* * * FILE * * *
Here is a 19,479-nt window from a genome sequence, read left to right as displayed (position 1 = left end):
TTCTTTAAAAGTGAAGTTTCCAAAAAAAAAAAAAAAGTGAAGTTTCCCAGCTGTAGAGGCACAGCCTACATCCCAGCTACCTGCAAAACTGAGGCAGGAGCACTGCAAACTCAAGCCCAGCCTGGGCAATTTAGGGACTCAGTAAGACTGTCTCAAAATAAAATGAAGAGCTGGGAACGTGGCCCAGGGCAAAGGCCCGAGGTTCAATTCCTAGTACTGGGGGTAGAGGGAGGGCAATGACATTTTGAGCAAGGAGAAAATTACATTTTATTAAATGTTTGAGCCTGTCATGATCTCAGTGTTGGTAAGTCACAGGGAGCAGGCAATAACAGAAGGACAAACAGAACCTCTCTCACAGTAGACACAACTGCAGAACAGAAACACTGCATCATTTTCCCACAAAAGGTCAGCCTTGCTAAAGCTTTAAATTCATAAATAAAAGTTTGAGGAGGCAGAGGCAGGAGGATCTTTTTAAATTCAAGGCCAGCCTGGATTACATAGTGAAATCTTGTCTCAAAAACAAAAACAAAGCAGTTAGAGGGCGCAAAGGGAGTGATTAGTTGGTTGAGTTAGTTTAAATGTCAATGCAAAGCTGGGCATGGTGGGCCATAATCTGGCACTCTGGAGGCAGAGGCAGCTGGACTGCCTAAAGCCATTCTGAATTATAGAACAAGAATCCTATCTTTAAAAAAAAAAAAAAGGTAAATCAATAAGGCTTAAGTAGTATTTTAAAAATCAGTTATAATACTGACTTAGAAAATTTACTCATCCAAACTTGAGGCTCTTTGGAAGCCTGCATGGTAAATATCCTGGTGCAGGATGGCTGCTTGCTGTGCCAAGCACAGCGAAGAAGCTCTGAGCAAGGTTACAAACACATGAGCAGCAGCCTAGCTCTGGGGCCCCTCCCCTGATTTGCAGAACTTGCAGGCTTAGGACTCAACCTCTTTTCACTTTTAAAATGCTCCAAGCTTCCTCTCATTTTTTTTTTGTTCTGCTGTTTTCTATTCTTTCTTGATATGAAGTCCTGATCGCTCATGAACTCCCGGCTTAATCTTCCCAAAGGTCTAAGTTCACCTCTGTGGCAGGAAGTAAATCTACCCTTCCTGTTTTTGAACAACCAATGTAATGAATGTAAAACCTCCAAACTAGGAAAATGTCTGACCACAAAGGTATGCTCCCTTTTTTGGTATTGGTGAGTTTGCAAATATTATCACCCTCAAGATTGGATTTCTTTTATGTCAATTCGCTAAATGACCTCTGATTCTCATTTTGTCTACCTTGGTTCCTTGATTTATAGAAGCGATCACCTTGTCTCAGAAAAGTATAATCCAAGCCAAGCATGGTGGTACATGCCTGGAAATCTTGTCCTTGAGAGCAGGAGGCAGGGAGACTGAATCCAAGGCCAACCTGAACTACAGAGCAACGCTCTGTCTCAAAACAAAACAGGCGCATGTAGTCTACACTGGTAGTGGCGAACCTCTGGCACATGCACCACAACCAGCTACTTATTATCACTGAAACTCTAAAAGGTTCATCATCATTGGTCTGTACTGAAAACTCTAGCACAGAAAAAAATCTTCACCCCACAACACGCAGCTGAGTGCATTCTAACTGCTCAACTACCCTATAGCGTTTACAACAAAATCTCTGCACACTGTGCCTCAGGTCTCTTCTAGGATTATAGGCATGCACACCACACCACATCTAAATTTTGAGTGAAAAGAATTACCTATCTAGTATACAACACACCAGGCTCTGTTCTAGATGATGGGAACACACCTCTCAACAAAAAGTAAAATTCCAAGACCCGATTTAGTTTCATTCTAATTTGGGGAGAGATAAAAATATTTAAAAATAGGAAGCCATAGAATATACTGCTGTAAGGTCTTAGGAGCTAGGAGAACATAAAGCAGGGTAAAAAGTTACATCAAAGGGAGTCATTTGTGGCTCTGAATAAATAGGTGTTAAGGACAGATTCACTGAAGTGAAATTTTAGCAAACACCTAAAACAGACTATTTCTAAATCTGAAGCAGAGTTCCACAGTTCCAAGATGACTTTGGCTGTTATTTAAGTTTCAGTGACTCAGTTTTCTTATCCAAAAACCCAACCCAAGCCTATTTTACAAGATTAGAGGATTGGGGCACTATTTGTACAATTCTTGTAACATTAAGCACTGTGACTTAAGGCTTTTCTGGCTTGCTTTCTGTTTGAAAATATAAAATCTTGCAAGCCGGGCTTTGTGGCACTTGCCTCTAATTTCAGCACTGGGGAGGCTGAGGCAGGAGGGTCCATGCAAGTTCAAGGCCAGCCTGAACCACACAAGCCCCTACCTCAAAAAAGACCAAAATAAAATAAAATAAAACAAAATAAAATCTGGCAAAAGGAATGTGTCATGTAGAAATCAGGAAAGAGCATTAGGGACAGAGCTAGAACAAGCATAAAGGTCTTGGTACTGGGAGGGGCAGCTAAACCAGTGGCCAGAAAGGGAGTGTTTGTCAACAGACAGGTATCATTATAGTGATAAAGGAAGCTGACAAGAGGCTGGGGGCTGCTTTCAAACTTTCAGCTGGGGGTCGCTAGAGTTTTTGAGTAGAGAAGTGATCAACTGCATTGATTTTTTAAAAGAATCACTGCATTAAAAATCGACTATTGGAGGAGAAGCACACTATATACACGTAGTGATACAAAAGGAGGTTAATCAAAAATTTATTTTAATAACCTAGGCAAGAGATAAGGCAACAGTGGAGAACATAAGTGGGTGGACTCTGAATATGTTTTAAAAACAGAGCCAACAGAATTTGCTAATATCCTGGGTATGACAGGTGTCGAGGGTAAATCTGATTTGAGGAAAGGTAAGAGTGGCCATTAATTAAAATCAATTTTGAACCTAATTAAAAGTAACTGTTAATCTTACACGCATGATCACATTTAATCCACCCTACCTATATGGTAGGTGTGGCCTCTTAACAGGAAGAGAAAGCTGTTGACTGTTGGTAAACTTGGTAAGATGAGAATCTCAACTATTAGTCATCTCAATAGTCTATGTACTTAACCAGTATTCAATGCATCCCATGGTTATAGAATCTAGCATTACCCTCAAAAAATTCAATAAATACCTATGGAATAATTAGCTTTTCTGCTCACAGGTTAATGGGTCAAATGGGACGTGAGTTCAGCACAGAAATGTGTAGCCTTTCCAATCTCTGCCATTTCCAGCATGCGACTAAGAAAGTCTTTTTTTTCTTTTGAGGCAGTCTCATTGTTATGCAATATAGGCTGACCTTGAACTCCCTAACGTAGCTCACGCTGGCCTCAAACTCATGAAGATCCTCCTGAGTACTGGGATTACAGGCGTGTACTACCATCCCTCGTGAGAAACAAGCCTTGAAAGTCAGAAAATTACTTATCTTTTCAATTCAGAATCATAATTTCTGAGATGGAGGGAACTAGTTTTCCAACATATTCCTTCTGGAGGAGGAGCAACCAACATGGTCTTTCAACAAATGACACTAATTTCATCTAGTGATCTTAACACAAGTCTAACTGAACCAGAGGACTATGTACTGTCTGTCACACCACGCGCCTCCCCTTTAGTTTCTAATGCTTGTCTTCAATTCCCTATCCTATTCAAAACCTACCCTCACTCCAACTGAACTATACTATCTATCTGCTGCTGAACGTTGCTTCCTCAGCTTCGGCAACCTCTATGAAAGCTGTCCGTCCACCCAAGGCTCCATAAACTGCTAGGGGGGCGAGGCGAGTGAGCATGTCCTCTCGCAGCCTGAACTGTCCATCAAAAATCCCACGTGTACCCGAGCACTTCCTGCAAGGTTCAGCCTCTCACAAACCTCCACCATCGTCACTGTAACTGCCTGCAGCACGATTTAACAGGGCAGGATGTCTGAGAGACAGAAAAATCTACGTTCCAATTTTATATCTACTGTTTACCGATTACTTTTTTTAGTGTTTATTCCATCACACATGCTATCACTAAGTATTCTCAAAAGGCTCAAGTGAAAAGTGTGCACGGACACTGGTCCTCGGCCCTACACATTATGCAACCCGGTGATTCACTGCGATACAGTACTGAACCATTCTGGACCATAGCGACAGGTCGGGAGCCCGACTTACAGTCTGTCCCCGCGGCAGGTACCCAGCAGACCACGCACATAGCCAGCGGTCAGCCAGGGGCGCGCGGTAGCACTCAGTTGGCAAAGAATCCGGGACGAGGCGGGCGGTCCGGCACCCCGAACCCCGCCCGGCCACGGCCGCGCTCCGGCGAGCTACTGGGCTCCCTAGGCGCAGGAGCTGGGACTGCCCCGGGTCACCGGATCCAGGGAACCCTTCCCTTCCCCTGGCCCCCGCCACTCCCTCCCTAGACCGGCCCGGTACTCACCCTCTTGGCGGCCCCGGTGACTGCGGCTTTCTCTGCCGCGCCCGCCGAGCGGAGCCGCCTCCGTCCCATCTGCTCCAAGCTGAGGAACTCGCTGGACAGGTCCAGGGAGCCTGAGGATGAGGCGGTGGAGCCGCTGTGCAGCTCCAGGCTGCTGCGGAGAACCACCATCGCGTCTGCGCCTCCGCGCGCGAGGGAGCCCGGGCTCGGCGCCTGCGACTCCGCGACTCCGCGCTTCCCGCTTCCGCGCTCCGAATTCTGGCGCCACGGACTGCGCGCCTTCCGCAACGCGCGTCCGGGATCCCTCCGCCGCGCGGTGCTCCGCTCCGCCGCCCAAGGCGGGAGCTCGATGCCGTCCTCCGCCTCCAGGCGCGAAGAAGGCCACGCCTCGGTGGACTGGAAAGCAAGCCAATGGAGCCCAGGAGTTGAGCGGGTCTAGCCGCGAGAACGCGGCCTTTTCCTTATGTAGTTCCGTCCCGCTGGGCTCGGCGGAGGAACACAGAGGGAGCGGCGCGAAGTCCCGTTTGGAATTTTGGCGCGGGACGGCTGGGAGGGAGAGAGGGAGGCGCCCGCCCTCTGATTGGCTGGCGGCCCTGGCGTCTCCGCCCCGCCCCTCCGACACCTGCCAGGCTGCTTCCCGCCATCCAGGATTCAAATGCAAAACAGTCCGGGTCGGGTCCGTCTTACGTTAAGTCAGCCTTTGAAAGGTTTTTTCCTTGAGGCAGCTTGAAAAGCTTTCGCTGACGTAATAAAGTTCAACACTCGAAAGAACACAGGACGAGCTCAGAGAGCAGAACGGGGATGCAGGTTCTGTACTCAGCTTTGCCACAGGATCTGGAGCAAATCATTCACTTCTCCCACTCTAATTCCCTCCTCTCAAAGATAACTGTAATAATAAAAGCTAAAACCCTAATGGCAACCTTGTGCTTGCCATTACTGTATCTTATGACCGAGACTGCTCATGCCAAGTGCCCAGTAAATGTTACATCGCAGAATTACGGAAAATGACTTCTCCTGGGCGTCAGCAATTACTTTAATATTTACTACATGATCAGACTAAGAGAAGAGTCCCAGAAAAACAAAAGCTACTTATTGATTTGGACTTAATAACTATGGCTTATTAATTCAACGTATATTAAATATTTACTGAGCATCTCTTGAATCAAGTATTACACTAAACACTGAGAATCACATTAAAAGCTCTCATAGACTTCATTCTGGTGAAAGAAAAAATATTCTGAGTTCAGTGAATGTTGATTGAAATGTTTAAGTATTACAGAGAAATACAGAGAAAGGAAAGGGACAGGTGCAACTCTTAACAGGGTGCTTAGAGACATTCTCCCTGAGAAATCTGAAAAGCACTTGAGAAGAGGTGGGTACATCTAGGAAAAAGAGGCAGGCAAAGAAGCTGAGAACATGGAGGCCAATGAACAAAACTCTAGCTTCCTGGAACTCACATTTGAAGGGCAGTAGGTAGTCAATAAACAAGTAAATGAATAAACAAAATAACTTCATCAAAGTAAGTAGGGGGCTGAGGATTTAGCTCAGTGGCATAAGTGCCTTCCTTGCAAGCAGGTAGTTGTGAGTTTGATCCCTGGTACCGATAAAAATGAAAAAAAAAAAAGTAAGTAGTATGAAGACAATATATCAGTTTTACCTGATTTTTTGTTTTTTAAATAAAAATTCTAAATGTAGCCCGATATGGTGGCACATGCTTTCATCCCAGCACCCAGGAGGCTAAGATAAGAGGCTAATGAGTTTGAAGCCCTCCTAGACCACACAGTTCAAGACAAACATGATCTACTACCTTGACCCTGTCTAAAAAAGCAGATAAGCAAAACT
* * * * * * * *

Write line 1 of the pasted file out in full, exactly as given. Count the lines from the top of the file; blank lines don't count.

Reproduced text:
Here is a 19,479-nt window from a genome sequence, read left to right as displayed (position 1 = left end):